That’s when the Group for Ecology and Island Conservation (GECI) got in gear, and it’s thanks to them that things are looking up. Since 1995, this NGO has eradicated 48 populations of invasive mammals – mostly sheep, goats, cats, and mice – on 30 Mexican islands. They got to Guadalupe in 2002 and started an intensive eradication campaign. By 2007, the goats were gone. Within a year, the trees had produced thousands of recruits, which today are several meters high, in the case of both the pine and the cypress. In fact, in 2008, a fire burned through a large portion of the remaining stand of cypress. A few years earlier, this would have been a catastrophe. But without goats to eat them, thousands of seedlings sprouted immediately all over the burnt area and are growing nicely, thanks not only to the absence of goats, but also to the heavy fogs, which provide favorable conditions for the seedlings. Besides, half a dozen native shrubs, including some endemic species, have reappeared in large numbers in many parts of the island. Several species which were though extinct have been rediscovered, and one new species has been discovered as well.
All is not well, however, in the invasives department, nor in soil conservation. Dozens of species of herbs and grasses from the Mediterranean Basin and Europe are prevalent in open areas, and there are dramatic signs of soil erosion. Former shrublands – matorral and chaparral – are deeply degraded everywhere on the island. Half a dozen species of native shrubs are re-colonizing certain areas and acting as very effective pioneer species. These are being watched and probably can be used in active restoration efforts in the future.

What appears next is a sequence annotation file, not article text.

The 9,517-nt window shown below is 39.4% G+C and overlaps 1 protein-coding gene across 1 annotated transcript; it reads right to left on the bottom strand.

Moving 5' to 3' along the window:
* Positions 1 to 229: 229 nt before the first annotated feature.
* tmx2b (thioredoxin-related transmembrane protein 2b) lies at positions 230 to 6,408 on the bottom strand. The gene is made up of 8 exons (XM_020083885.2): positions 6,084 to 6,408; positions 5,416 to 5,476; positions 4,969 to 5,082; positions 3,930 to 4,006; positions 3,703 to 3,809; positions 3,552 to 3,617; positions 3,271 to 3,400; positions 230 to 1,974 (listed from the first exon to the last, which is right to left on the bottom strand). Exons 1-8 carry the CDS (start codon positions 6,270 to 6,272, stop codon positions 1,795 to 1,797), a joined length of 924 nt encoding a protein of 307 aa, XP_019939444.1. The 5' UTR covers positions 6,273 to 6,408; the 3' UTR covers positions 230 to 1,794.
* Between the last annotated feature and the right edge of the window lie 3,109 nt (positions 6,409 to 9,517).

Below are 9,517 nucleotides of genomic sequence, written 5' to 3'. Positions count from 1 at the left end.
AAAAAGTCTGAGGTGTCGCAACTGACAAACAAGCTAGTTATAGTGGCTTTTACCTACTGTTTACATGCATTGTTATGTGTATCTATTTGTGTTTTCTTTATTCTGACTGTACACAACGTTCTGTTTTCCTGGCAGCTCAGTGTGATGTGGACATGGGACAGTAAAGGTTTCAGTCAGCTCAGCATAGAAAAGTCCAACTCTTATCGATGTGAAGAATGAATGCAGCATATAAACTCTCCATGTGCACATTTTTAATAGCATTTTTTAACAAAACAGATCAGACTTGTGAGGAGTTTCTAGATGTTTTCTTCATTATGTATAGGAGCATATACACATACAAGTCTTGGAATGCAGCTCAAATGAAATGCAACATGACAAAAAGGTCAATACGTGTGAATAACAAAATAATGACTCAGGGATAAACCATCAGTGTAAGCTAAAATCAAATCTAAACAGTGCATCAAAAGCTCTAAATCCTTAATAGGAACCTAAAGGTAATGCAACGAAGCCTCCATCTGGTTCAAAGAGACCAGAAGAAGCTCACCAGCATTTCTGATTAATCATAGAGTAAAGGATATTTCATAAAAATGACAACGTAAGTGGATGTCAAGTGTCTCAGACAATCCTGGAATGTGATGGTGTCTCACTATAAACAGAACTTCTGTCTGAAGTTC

Feral cats and several kinds of mice are still present and continue to prey on birds. However, a fence now protects the southern tip of the island, which is home to a breeding colony of the Laysan albatross, one of few albatross populations in the world which is growing in numbers.
To date, GECI has focused on eradicating invasive mammals, mainly to protect marine birds. The regeneration of the island’s vegetation was a happy by-product. However, they are now seeing the potential for taking a more active hand in restoring the islands’ plant communities. We suggested several approaches. One would be the establishment of plant nurseries to support both ex-situ conservation and reintroduction of plants within experimental plots set up to study what approaches are most effective for different plants, in different parts of the island. There are only 30 to 40 adult oak trees left on the island and less than 10 known Junipers. Unlike the endemic cypress, pine, and fan palm, neither the oak nor the juniper is recovering. Active intervention will be needed to reconstitute mixed conifer-oak woodlands and to bring the fan palm populations back to their former glory. Finally, some heavy work is needed in relation to water and soil management, and roughly 400 feral domestic cats still run free on the island. Total eradication will be extremely costly, but GECI hopes to achieve it by 2025. As is the case in Madagascar, and Sri Lanka, restorationists must learn how to cope with and manage fire.
With all this in mind, can our friends from GECI initiate a sustainable restoration process on the entire island, ideally within a coherent conservation, management, and restoration plan? Also, can the restoration work underway serve as a prototype for restoration on other islands, e.g., Mauritius and Madagascar where MBG scientists are already working?